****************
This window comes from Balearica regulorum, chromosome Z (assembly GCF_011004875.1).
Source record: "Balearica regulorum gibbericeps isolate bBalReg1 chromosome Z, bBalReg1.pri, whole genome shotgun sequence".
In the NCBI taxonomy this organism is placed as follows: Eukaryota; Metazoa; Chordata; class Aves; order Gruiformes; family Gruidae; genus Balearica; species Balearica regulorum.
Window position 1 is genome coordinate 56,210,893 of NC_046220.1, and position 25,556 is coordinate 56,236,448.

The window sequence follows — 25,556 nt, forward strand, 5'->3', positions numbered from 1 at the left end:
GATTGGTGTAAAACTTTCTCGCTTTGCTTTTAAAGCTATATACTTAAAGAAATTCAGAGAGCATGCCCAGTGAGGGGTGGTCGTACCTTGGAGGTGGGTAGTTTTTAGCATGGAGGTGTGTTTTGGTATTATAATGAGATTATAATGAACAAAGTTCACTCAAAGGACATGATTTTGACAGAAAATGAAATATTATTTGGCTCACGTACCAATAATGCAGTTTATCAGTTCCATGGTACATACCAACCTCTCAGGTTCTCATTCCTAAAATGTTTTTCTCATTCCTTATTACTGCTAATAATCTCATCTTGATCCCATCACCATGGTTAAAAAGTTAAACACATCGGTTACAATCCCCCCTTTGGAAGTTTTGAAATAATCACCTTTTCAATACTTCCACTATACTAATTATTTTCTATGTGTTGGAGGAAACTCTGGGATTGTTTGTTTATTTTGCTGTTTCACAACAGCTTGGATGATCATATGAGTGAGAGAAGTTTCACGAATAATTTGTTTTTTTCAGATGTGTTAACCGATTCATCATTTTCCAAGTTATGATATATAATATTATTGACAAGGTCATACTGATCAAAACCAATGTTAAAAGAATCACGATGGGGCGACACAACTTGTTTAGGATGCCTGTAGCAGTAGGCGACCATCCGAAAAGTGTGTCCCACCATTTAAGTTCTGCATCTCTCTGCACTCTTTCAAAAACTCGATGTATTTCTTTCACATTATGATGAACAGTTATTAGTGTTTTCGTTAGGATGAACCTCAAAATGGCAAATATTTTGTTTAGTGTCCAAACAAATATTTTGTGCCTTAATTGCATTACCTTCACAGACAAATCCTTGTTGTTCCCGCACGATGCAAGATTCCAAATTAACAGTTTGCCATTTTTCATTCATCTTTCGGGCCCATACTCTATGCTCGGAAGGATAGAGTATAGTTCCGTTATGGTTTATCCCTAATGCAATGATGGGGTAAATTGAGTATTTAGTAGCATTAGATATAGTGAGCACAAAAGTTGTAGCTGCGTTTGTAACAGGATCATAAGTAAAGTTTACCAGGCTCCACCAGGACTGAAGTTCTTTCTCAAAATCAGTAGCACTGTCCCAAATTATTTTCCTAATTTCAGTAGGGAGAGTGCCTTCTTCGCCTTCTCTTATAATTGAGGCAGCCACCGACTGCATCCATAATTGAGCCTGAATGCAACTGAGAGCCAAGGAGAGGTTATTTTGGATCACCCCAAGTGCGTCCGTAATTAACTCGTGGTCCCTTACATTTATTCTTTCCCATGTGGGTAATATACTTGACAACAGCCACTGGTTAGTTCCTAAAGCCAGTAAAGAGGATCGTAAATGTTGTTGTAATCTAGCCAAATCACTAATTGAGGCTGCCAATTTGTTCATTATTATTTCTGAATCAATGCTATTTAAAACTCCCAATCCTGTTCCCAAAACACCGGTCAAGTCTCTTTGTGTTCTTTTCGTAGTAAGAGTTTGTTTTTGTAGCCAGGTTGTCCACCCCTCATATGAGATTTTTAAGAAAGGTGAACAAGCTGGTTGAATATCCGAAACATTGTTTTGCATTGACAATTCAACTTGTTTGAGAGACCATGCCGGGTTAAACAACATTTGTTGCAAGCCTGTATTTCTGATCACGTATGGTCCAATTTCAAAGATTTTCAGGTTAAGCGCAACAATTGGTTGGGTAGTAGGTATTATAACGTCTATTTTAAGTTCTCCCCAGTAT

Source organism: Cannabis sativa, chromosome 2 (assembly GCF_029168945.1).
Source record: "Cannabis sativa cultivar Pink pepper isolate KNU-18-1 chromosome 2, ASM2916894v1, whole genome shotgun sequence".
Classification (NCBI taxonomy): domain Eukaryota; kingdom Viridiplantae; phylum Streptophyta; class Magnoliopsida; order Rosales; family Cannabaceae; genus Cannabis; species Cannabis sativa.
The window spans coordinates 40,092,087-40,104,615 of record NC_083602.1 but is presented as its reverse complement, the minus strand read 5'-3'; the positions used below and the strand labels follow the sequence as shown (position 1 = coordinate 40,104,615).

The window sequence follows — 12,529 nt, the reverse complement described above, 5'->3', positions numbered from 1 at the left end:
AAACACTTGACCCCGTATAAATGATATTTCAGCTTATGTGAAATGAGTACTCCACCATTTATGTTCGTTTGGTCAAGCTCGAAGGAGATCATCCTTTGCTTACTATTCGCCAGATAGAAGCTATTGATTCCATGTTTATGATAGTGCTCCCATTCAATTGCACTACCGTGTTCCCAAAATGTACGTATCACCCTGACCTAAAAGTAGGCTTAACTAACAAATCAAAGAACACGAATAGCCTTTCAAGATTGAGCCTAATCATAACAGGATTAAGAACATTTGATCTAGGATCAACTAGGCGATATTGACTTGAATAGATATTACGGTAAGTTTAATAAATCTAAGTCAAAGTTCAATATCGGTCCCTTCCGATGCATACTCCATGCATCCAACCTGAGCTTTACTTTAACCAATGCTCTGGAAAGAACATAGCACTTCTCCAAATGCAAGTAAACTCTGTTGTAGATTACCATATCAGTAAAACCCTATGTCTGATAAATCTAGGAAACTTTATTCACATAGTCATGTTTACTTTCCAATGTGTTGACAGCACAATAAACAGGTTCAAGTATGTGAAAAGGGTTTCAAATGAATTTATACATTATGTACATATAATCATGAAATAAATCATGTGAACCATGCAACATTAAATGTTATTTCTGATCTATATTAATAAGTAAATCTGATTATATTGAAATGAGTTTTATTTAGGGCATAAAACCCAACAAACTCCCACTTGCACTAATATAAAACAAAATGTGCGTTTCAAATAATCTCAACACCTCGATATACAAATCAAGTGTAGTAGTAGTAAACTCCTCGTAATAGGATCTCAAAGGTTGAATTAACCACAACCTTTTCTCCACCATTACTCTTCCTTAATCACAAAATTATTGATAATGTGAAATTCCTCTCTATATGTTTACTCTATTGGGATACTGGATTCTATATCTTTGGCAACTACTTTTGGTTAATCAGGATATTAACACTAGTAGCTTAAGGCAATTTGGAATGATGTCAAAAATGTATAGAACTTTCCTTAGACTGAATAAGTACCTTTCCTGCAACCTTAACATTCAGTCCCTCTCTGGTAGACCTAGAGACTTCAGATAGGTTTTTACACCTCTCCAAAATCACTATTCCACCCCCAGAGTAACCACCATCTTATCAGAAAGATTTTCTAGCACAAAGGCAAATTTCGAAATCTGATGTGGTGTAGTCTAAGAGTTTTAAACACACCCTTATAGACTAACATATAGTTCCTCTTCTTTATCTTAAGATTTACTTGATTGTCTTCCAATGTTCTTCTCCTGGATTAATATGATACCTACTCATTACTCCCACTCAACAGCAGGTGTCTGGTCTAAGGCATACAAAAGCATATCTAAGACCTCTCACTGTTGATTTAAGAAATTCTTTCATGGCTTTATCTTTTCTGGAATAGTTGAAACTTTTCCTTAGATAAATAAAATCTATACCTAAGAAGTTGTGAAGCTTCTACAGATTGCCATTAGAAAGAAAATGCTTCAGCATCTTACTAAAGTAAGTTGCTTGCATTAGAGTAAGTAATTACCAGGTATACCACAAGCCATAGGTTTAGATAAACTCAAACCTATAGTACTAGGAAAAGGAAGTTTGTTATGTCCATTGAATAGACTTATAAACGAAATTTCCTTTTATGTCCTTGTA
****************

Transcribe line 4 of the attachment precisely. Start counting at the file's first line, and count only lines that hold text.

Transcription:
Window position 1 is genome coordinate 56,210,893 of NC_046220.1, and position 25,556 is coordinate 56,236,448.